Bury My Heart at Wounded Knee: An Indian History of the American West

Open Road Media - The “fascinating” #1 new york times bestseller that awakened the world to the destruction of American Indians in the nineteenth-century West The Wall Street Journal. First published in 1970, bury my heart at Wounded Knee generated shockwaves with its frank and heartbreaking depiction of the systematic annihilation of American Indian tribes across the western frontier.

In this nonfiction account, battles, Dee Brown focuses on the betrayals, and massacres suffered by American Indians between 1860 and 1890. He tells of the many tribes and their renowned chiefs—from Geronimo to Red Cloud, Sitting Bull to Crazy Horse—who struggled to combat the destruction of their people and culture.

Bury My Heart at Wounded Knee: An Indian History of the American West - Forcefully written and meticulously researched, Bury My Heart at Wounded Knee inspired a generation to take a second look at how the West was won. This ebook features an illustrated biography of Dee Brown including rare photos from the author’s personal collection.





Trail of Tears: A Captivating Guide to the Forced Removals of Cherokee, Muscogee Creek, Seminole, Chickasaw, and Choctaw Nations

- Explore the cruel history of the trail of tearsfree history bonuS Inside!One of the darkest and cruelest chapters in the history of the United States occurred when the nation’s young government decided to remove the native peoples from their lands in the name of profit. The following topics will be covered in this book:the early relationshipthe growth of manifest destinythe discovery of gold and the Indian Removal ActPeaceful Protests and a Push for RecognitionThe People Versus the PresidentThe Militia Force RemovalThe Trail of TearsStories of Pain, Loss, and LoveMaking a New HomeAnd a Great Deal More You Don't Want to Miss Out On!Scroll to the top and download the book now to learn more about the Trail of Tears.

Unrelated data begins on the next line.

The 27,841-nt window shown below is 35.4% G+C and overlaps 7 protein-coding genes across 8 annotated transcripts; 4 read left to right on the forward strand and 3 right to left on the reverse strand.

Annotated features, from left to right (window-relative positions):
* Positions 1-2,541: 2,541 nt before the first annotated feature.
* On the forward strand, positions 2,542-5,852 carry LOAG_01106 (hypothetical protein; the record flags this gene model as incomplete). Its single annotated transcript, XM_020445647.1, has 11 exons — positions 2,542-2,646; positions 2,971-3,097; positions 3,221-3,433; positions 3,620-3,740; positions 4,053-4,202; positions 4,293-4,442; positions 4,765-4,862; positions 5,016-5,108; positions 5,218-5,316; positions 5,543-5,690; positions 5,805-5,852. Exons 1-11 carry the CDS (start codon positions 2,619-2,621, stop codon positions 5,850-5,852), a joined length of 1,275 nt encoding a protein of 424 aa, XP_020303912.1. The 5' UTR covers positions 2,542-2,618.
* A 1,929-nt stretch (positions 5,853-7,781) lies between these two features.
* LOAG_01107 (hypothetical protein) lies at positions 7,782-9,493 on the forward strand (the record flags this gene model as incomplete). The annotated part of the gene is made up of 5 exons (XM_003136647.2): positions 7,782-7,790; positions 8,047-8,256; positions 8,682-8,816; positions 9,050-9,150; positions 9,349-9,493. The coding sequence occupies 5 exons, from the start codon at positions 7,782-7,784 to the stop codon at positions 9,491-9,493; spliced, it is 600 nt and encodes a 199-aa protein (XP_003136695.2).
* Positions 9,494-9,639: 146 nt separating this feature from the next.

The native peoples had fought alongside the Americans to gain freedom from England, the nation that the colonists deemed oppressive and unfair. Having helped settlers for hundreds of years, five Native American tribes found it increasingly more difficult to relate to and trust the country that had once acted as their allies.

Trail of Tears: A Captivating Guide to the Forced Removals of Cherokee, Muscogee Creek, Seminole, Chickasaw, and Choctaw Nations - The native peoples acted as benefactors and teachers, helping the colonists to gain an advantage against an army that was far superior to the small forces that the colonists could muster. The new country owed a lot of its existence to the native peoples, yet the settlers, who were of European descent, did not see it that way.





Crazy Horse and Custer: The Parallel Lives of Two American Warriors

Open Road Media - On the sparkling morning of june 25, 1876, 611 men of the united States 7th Cavalry rode toward the banks of Little Bighorn in the Montana Territory, where three thousand Indians stood waiting for battle. The lives of two great warriors would soon be forever linked throughout history: Crazy Horse, leader of the Oglala Sioux, and General George Armstrong Custer.

A new york times bestseller from the author of Band of Brothers: The biography of two fighters forever linked by history and the battle at Little Bighorn. Both were stripped of power, in disgrace, and worked to earn back the respect of their people. Their parallel lives would pave the way, in a manner unknown to either, for an inevitable clash between two nations fighting for possession of the open prairie.